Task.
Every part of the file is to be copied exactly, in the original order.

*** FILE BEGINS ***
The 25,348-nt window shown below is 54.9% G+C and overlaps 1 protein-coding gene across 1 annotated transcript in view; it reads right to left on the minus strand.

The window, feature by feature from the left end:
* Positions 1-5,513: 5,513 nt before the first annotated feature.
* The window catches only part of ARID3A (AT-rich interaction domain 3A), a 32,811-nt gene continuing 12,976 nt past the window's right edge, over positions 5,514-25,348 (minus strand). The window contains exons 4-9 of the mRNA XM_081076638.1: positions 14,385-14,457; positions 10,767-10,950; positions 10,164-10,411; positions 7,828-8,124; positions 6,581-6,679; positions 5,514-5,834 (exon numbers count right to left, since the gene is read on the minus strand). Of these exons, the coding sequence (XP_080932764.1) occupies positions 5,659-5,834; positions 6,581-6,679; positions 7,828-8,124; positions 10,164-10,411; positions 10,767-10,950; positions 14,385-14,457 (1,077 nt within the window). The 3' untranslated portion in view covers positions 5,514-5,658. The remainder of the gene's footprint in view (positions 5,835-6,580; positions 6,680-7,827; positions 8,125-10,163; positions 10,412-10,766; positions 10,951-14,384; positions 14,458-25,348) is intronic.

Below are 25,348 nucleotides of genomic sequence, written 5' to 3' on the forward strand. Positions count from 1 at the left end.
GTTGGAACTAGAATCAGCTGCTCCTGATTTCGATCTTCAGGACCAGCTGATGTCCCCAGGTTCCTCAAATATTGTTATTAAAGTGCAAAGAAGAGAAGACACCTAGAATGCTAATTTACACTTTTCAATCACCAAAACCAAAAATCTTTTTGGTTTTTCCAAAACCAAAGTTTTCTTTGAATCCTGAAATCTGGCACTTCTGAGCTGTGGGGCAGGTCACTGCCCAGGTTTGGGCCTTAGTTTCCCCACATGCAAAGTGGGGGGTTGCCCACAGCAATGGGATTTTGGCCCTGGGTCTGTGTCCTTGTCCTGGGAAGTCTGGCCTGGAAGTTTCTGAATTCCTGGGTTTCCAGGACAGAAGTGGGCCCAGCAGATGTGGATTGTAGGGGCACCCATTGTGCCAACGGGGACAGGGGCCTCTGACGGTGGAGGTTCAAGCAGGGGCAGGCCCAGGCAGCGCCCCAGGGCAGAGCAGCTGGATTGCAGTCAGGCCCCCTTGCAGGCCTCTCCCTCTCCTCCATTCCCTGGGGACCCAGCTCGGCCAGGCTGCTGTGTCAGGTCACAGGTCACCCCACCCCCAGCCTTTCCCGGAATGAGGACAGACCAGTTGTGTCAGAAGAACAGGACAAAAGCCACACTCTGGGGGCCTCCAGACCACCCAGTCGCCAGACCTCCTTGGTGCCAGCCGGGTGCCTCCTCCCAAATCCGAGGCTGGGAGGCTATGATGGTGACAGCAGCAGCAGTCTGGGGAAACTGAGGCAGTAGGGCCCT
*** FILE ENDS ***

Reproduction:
The 25,348-nt window shown below is 54.9% G+C and overlaps 1 protein-coding gene across 1 annotated transcript in view; it reads right to left on the minus strand.

The window, feature by feature from the left end:
* Positions 1-5,513: 5,513 nt before the first annotated feature.
* The window catches only part of ARID3A (AT-rich interaction domain 3A), a 32,811-nt gene continuing 12,976 nt past the window's right edge, over positions 5,514-25,348 (minus strand). The window contains exons 4-9 of the mRNA XM_081076638.1: positions 14,385-14,457; positions 10,767-10,950; positions 10,164-10,411; positions 7,828-8,124; positions 6,581-6,679; positions 5,514-5,834 (exon numbers count right to left, since the gene is read on the minus strand). Of these exons, the coding sequence (XP_080932764.1) occupies positions 5,659-5,834; positions 6,581-6,679; positions 7,828-8,124; positions 10,164-10,411; positions 10,767-10,950; positions 14,385-14,457 (1,077 nt within the window). The 3' untranslated portion in view covers positions 5,514-5,658. The remainder of the gene's footprint in view (positions 5,835-6,580; positions 6,680-7,827; positions 8,125-10,163; positions 10,412-10,766; positions 10,951-14,384; positions 14,458-25,348) is intronic.

Below are 25,348 nucleotides of genomic sequence, written 5' to 3' on the forward strand. Positions count from 1 at the left end.
GTTGGAACTAGAATCAGCTGCTCCTGATTTCGATCTTCAGGACCAGCTGATGTCCCCAGGTTCCTCAAATATTGTTATTAAAGTGCAAAGAAGAGAAGACACCTAGAATGCTAATTTACACTTTTCAATCACCAAAACCAAAAATCTTTTTGGTTTTTCCAAAACCAAAGTTTTCTTTGAATCCTGAAATCTGGCACTTCTGAGCTGTGGGGCAGGTCACTGCCCAGGTTTGGGCCTTAGTTTCCCCACATGCAAAGTGGGGGGTTGCCCACAGCAATGGGATTTTGGCCCTGGGTCTGTGTCCTTGTCCTGGGAAGTCTGGCCTGGAAGTTTCTGAATTCCTGGGTTTCCAGGACAGAAGTGGGCCCAGCAGATGTGGATTGTAGGGGCACCCATTGTGCCAACGGGGACAGGGGCCTCTGACGGTGGAGGTTCAAGCAGGGGCAGGCCCAGGCAGCGCCCCAGGGCAGAGCAGCTGGATTGCAGTCAGGCCCCCTTGCAGGCCTCTCCCTCTCCTCCATTCCCTGGGGACCCAGCTCGGCCAGGCTGCTGTGTCAGGTCACAGGTCACCCCACCCCCAGCCTTTCCCGGAATGAGGACAGACCAGTTGTGTCAGAAGAACAGGACAAAAGCCACACTCTGGGGGCCTCCAGACCACCCAGTCGCCAGACCTCCTTGGTGCCAGCCGGGTGCCTCCTCCCAAATCCGAGGCTGGGAGGCTATGATGGTGACAGCAGCAGCAGTCTGGGGAAACTGAGGCAGTAGGGCCCT